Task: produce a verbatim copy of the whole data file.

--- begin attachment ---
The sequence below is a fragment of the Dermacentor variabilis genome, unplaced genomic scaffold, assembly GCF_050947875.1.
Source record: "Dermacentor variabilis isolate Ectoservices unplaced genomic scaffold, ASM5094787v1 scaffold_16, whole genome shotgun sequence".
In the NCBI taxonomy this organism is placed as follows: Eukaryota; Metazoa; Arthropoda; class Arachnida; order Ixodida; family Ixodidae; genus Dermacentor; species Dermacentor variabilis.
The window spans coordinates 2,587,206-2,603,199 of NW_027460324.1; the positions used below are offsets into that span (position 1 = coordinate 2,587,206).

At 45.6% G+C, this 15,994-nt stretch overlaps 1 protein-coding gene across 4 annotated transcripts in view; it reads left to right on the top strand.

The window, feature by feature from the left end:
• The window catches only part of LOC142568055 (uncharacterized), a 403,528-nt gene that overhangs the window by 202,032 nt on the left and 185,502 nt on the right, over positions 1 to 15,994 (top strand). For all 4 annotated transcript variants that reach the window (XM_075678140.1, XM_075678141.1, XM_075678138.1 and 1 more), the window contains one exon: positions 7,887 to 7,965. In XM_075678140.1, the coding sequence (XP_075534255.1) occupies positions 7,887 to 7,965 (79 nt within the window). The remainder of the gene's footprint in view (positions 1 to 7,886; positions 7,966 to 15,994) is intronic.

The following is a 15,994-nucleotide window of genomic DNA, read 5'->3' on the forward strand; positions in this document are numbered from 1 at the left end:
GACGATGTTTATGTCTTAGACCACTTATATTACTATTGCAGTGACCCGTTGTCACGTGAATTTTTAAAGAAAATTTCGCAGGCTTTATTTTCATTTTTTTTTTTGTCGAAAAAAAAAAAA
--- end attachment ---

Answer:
The sequence below is a fragment of the Dermacentor variabilis genome, unplaced genomic scaffold, assembly GCF_050947875.1.
Source record: "Dermacentor variabilis isolate Ectoservices unplaced genomic scaffold, ASM5094787v1 scaffold_16, whole genome shotgun sequence".
In the NCBI taxonomy this organism is placed as follows: Eukaryota; Metazoa; Arthropoda; class Arachnida; order Ixodida; family Ixodidae; genus Dermacentor; species Dermacentor variabilis.
The window spans coordinates 2,587,206-2,603,199 of NW_027460324.1; the positions used below are offsets into that span (position 1 = coordinate 2,587,206).

At 45.6% G+C, this 15,994-nt stretch overlaps 1 protein-coding gene across 4 annotated transcripts in view; it reads left to right on the top strand.

The window, feature by feature from the left end:
• The window catches only part of LOC142568055 (uncharacterized), a 403,528-nt gene that overhangs the window by 202,032 nt on the left and 185,502 nt on the right, over positions 1 to 15,994 (top strand). For all 4 annotated transcript variants that reach the window (XM_075678140.1, XM_075678141.1, XM_075678138.1 and 1 more), the window contains one exon: positions 7,887 to 7,965. In XM_075678140.1, the coding sequence (XP_075534255.1) occupies positions 7,887 to 7,965 (79 nt within the window). The remainder of the gene's footprint in view (positions 1 to 7,886; positions 7,966 to 15,994) is intronic.

The following is a 15,994-nucleotide window of genomic DNA, read 5'->3' on the forward strand; positions in this document are numbered from 1 at the left end:
GACGATGTTTATGTCTTAGACCACTTATATTACTATTGCAGTGACCCGTTGTCACGTGAATTTTTAAAGAAAATTTCGCAGGCTTTATTTTCATTTTTTTTTTTGTCGAAAAAAAAAAAA